Friday, July 26, 2013

Eagle ground school

All flight training starts with ground school where the flyer learns the instruments and methods needed to stay aloft. And, of course, learns how to safely land. Eagle flight training is no different. Baby eagles just out of their down, start practicing first with wing flapping. Later they hop on a branch in the nest, then pounce on pretend prey - or sometimes what's left from the meal his parents brought. They spend a good bit of time "branching" which involves flapping wings and attempting to gain some lift. Then actually jumping from branch to branch, using their wings to keep them from falling off the branches.

This year's offspring seems to be a late starter. In the past week when I've visited the nest, he would flap about the nest a bit, then sit. And sit. Occasionally he'd throw his head back and snap his beak without making a sound. Maybe a yawn from being so bored. Last year's brood fledged a week earlier than this little one. Maybe with more than one in the next, they torment each other so much that they have to fly to get away from one another.

Last night, I witnessed something new. The baby was very interested in what was going on above him. I turned around and saw papa eagle about 50 feet up flying in circles - not over the nest but near it, so the baby could see and react. React he did - with a flurry of wing stretches and flapping, then hopping and catching a bit of air under his wings. This was clearly eagle ground school in action.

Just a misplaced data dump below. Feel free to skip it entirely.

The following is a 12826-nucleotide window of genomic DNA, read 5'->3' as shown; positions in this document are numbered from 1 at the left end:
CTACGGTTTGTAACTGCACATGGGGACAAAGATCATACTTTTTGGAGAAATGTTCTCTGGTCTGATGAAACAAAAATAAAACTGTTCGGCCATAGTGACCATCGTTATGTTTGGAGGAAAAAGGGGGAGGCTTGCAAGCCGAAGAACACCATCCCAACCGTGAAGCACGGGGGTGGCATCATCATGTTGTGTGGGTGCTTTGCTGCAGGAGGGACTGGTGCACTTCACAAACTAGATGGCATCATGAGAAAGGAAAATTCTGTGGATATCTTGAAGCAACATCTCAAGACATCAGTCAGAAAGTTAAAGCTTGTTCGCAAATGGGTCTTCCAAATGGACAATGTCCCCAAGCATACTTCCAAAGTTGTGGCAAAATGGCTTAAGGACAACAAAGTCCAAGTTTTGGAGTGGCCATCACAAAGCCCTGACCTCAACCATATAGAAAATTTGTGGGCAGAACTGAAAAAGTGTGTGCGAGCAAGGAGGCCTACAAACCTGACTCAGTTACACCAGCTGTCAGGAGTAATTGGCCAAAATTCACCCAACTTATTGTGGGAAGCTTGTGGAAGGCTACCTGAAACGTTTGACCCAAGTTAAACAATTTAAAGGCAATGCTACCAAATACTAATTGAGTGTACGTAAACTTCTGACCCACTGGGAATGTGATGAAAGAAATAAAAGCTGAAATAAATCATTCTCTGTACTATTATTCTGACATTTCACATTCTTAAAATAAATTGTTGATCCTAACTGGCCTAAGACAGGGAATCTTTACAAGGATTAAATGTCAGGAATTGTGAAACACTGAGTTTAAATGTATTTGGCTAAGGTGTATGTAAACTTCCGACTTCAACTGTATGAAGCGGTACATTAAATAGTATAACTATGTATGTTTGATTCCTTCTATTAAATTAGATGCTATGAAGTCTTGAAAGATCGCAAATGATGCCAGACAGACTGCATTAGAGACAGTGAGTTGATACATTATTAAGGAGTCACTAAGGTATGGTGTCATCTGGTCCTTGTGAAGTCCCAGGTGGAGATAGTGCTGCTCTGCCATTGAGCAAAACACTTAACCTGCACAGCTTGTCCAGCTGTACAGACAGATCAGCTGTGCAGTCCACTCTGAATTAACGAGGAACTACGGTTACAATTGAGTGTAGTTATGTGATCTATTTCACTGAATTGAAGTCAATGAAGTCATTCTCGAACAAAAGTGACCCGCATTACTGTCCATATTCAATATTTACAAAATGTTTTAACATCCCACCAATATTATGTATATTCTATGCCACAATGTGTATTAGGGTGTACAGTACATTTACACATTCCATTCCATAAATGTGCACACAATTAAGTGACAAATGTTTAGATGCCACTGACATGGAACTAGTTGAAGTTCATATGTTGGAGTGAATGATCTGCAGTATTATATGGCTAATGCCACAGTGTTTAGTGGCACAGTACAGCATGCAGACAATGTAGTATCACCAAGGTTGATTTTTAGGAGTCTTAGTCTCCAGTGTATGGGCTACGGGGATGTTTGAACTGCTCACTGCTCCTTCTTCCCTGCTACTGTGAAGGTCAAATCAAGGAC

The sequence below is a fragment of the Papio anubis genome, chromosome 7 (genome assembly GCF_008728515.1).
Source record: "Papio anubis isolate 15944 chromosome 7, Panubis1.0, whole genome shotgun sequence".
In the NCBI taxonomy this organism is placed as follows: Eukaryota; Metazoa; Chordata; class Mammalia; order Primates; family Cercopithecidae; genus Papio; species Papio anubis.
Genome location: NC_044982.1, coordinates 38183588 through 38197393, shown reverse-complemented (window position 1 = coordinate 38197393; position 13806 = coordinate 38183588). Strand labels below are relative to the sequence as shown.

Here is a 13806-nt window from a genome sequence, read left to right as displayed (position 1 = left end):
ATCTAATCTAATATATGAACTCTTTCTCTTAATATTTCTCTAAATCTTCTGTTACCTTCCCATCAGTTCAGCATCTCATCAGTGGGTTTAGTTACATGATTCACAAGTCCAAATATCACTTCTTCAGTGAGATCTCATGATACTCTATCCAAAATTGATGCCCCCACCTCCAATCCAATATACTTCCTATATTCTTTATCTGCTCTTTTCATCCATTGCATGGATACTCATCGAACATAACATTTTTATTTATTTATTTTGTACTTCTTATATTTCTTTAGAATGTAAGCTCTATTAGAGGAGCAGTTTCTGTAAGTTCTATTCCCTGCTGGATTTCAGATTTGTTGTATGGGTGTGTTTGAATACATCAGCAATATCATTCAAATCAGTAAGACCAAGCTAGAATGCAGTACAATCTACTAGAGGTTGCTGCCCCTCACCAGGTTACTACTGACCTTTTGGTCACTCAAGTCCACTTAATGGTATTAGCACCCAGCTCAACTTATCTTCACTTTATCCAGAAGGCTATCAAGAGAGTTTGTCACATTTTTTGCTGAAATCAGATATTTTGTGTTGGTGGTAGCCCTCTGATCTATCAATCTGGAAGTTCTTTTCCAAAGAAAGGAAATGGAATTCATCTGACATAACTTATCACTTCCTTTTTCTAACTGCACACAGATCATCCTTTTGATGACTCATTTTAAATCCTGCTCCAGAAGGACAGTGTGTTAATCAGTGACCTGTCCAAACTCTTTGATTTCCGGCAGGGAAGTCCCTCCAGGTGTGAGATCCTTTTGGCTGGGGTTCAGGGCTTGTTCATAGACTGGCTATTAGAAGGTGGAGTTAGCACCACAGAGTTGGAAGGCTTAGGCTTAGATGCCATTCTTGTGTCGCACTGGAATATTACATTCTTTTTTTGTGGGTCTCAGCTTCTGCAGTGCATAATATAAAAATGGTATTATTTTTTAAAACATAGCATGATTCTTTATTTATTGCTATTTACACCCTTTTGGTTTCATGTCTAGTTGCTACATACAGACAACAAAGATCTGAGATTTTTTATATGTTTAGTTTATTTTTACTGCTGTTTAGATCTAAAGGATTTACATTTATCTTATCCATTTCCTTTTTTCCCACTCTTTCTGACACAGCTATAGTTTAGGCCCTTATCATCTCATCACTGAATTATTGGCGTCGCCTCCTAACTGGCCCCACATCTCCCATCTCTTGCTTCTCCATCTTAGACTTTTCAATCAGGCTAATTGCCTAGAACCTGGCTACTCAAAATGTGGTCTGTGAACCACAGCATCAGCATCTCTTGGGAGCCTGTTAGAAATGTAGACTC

Then something surprising happened. A juvenile eagle, maybe two years old, also did some flight maneuvers close to the nest. This juvenile had to be kin. The baby eagle seemed to be showing off to the older bird (perhaps a sibling from last year or the year before). And the older juvenile didn't look like he was going to land anywhere near the nest. A month ago, the parents wouldn't have tolerated any raptor - even kin - anywhere near the nest.

Just as quickly and silently as the two eagles had arrived, they disappeared from the area. The baby settled back into sitting and looking around the area. I'm excited to see what happens next - maybe fledging soon! Then it will be practicing takeoffs and landings, short flights and balancing on unfamiliar branches.

1 comment:

  1. Very sad. I'm fairly sure this young one didn't make it. A couple of nights after I posted this blog, I spent nearly an hour at the nest. Almost total silence, except for a few weak calls that sounded like they were coming from the far side of the nest, out of view. I visited the nest every couple of nights for more than a week. Nothing. Statistically, 40 percent of eaglets don't survive fledging. Even with a fabulous eagle training area, sometimes a youngster just doesn't make it. I wonder if the parents mourn their offspring somewhere? I haven't seen them in the area at all for about three weeks. Even if the eaglet fledged, he or she would be practicing with mama and/or papa in the vicinity for a couple of weeks. Then they would be off for intense hunter training at least until winter. About two weeks ago, I saw a juvenile flying low - about 30 feet up - following one of the streets about a block from the nest. I don't think it was this young one though. Dona nobis pacem.